The I-Troll Trolling Revolution

The I-Troll Trolling Revolution

By Mike Carey


I listened to the trolling motor as it went into it’s programmed acceleration. Like clockwork the outside downrigger rod began to do a familiar “tap tap tap” as it signaled another kokanee on the other end. Pulling the rod out of the rod holder Alan reeled down and popped the release. “It’s not a bad fish” he noted. The rod doubled over as the kokanee gave some good head shakes. Alan slowly and steadily reeled the fish in to the awaiting net and we scooped a nice 14” shiny kok up and into the boat.

We were fishing with Alan “downriggeral”Hanna from the Northwest Fishing Reports website on Lake Stevens. Yesterday Alan had helped me install a new iTroll on my 9.9 mercury kicker. Alan is a product rep for iTroll and has his own web site, . If you don’t know what an iTroll is and why you should consider getting one, then read on.

Before we get into the specifics of iTrolls, let’s talk a little bit about trolling for fish. Trolling has been around for as long as anglers paddled their boats. It’s an effective way to cover water and search out fish, whether schooled up or scattered. Done correctly it can be devastatingly effective – when done the correct way. If not done correctly (yes, that is possible) it can become a technique that leads to long hours of no action and the angler wondering just what they are doing wrong.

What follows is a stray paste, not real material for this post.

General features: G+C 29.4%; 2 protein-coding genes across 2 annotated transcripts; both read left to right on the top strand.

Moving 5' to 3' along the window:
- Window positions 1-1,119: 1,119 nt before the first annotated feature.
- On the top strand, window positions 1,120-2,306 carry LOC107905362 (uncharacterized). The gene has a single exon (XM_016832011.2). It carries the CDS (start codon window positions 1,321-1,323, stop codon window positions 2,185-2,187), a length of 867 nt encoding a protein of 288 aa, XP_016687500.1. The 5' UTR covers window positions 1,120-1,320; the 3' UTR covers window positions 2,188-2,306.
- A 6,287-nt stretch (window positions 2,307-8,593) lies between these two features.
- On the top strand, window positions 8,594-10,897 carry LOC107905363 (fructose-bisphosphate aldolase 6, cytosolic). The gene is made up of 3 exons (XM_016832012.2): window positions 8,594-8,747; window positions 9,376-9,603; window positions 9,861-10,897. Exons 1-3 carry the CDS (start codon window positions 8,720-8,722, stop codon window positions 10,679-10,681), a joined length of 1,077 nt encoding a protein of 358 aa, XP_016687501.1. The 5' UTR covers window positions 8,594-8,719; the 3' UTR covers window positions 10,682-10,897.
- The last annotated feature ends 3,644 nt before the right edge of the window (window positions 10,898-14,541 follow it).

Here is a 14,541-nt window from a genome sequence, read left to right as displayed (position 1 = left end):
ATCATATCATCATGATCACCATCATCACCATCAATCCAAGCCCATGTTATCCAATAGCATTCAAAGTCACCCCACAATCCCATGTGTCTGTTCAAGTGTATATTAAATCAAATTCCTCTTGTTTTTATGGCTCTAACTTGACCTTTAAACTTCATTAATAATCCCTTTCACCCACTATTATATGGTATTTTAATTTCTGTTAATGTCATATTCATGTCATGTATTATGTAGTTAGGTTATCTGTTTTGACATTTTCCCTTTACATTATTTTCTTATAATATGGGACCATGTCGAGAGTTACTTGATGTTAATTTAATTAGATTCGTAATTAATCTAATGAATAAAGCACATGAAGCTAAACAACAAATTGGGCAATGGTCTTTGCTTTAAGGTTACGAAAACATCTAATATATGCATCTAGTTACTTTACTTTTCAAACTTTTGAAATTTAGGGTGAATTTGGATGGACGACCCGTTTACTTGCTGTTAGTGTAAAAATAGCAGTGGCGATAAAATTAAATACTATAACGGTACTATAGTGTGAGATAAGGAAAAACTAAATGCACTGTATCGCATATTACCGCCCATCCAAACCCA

There are a few essential elements to trolling for fish, whether it is salmon, trout, kokanee, walleye, or any other species. It starts with right gear on the terminal end of the line. Lures, flashers or dodgers, bait – these are all critical components that will make or break your fishing success. After that, we have external factors such as speed, depth, set back, and the all-important “location, location, location”.

Today we’re going to focus on speed and the subtle nuances that go along with speed. And that’s where the iTroll comes in. Speed is a not to be underestimated essential element when it comes to trolling. When you’re kokanee fishing, for example, a variation of a few tenths of a mile an hour can make the difference between having a good day and a so-so day. Fishing with flashers for salmon requires a specific speed window. Too slow and the flasher won’t turn over, making it ineffective, too fast and nothing but the most aggressive salmon will strike. Watching underwater videos I’ve taken of Puget Sound coho I’ve seen coho following a flasher and hoochie set up and not strike, only to attack the lure when a slight speed increase caused the flasher to begin to fully rotate. The same fish that followed as if in a trance for miles suddenly comes alive and strikes.

If you’re like me you learned over the years that trolling in a straight line with no speed variations is about the worst way of trolling you can do. We learn from other anglers and through our own experience that periodically speeding up or slowing down, putting the motor in neutral, or doing s-turns is a good way of varying trolling speed. I’m sure like me; you’ve used these methods and have had a fish instantly strike your line. That’s no coincidence. It really does work. Again, go online and watch any of the new underwater footage on the web. It’s really quite interesting to see fish following behind lures and then for no apparent reason strike.